For some teams, success enables you to bring in a better quality of player as you look to build on your achievements - but not in Portugal it seems.
Year after year, the Primeira Liga's top two teams, Porto and Benfica, face a familiar battle; keeping hold of their brightest talents.
Portuguese football has developed somewhat of a selling culture, whereby the better their teams perform at home and in Europe, the more likely they are to spend their summer trying to avoid constant transfer speculation while attempting to bat away the interest of Europe's elite.
So far this summer they've been successful in fending off interest in their brightest talents, but it seems the only reason why the Primeira Liga is yet to lose a major star since the season's end is the small matter of the 2014 World Cup.
There's certainly been plenty of speculation, even with the greatest football show on earth in full swing, barely a day goes by when we don't read of Manchester United's interest in Nicolas Gaitan, Manchester City's continued attempts to sign Fernando or Liverpool's battle to beat Chelsea to Lazar Markovic. But why should these clubs have to so often threat about having their star players poached?
Just last season Benfica won an historic domestic treble and came within a penalty shoot-out of lifting the Europa League, yet rather than turn their attentions to strengthening their team they've been forced to focus on turning down transfer approaches from Premier League and La Liga clubs. Likewise Porto, who have won nine league titles in the previous 12 seasons, know they're likely to once again lose their star striker this summer.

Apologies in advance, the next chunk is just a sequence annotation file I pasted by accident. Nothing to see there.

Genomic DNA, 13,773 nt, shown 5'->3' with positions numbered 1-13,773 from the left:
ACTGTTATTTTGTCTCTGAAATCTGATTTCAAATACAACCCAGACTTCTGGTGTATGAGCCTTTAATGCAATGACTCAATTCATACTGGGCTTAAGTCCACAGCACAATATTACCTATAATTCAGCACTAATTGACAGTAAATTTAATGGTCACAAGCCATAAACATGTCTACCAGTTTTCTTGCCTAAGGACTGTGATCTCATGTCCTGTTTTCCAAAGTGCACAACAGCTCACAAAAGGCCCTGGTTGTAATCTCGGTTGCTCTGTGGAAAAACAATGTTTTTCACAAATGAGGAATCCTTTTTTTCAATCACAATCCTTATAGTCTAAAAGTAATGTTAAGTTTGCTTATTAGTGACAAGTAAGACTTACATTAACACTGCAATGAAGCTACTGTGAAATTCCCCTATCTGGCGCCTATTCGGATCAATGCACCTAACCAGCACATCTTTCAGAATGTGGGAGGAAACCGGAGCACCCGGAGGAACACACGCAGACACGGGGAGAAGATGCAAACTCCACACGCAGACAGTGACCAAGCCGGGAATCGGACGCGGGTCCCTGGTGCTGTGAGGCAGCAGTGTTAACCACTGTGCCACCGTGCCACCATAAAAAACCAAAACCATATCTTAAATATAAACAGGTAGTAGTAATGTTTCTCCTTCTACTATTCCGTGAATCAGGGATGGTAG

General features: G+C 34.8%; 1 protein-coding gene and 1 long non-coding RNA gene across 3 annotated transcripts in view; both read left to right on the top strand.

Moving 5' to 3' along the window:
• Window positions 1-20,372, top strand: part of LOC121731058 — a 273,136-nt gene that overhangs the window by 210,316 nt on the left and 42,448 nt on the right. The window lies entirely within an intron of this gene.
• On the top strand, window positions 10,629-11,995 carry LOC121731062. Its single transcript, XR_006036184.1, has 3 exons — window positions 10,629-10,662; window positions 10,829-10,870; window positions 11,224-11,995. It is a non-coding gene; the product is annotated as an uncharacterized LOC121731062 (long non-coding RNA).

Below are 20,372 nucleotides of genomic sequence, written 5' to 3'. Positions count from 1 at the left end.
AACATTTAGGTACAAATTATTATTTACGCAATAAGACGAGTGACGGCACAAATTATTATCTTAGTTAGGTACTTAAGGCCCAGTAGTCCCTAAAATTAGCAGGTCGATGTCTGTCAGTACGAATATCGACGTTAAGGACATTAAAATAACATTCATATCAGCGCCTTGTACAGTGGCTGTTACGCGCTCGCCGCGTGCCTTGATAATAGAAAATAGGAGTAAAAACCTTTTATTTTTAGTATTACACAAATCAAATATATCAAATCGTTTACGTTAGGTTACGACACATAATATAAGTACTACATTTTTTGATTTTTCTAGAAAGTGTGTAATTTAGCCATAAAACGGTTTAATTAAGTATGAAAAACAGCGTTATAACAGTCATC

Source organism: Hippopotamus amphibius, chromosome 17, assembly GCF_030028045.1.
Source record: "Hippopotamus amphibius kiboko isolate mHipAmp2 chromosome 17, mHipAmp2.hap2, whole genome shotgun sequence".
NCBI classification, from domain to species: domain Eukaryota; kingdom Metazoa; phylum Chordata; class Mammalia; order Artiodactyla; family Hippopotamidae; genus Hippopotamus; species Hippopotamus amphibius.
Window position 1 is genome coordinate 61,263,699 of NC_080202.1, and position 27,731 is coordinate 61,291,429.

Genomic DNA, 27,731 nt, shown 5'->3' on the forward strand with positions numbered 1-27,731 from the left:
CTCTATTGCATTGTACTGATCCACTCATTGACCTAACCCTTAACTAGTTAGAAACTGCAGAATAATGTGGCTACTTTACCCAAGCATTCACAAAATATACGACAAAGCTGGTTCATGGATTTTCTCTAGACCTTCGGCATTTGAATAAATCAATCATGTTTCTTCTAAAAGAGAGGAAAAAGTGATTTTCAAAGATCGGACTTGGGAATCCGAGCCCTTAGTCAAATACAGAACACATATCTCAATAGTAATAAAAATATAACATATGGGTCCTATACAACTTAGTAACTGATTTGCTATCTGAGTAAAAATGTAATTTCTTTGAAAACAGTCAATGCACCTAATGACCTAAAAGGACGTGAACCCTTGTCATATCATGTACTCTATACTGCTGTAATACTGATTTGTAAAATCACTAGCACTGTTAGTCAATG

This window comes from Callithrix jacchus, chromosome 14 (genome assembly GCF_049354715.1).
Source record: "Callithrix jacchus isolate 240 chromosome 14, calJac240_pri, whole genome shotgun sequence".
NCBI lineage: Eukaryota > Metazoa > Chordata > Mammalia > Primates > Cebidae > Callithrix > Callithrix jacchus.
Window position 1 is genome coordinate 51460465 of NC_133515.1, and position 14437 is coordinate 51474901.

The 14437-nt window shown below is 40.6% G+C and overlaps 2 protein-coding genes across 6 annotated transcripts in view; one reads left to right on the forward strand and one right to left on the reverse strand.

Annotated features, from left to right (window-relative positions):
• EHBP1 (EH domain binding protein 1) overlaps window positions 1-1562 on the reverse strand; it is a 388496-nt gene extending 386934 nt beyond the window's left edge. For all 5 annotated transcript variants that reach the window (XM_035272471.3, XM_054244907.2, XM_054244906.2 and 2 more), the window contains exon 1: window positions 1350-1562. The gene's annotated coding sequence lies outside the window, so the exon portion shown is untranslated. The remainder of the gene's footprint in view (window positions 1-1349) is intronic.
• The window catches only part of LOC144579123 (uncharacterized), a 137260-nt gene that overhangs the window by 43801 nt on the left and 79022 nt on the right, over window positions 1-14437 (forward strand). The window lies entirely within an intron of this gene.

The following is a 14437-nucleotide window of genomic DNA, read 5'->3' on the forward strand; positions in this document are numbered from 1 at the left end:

In previous years big money offers have tempted the likes of Radamel Falcao and Hulk away from Estadio do Dragao and this summer Jackson Martinez is the man being linked with clubs in England and Italy.
The truth of the matter is, the Primeira Liga is not the league big stars want to play in. Though Porto and Benfica regularly qualify for the group stages of the Champions League, the lack of quality in the domestic league is there for all to see. Meanwhile in Europe, simply qualifying for the Champions League isn't enough when genuine title contenders come calling.
Since 2010, Angel di Maria, Fabio Coentrao, David Luiz and Ramires have all won the Champions League having left Benfica for the Premier League or La Liga. While Porto's list of alumni contains Joao Moutinho, James Rodriguez, Bruno Alves and Raul Meireles, as well as the aforementioned Hulk and Falcao.
The problem is also all too evident within the national team.
Of the eleven that started Portugal's catastrophic 4-0 World Cup defeat to Germany, only goalkeeper Rui Patricio plays his football in his home nation, and the Sporting keeper is joined by just six other Primeira Liga players in Paulo Bento's squad. While it's easy to see why the likes of Cristiano Ronaldo, Pepe, and João Pereira have chosen to play their football in La Liga, it must frustrate fans of Portuguese football to see Bruno Alves, Miguel Veloso and Luis Neto plump for the Turkish, Russian and Ukrainian leagues.
With that said, it seems there are two things drawing star players away from Portugal - the chance to thrive among Europe's elite, and money. Until Porto and Benfica can again challenge in the Champions League, or at least offer the kind of wages Zenit St. Petersburg, Fenerbahce and Dynamo Kyiv pay, the brightest stars in the Primeira Liga will continue to flee to Europe to further their careers.
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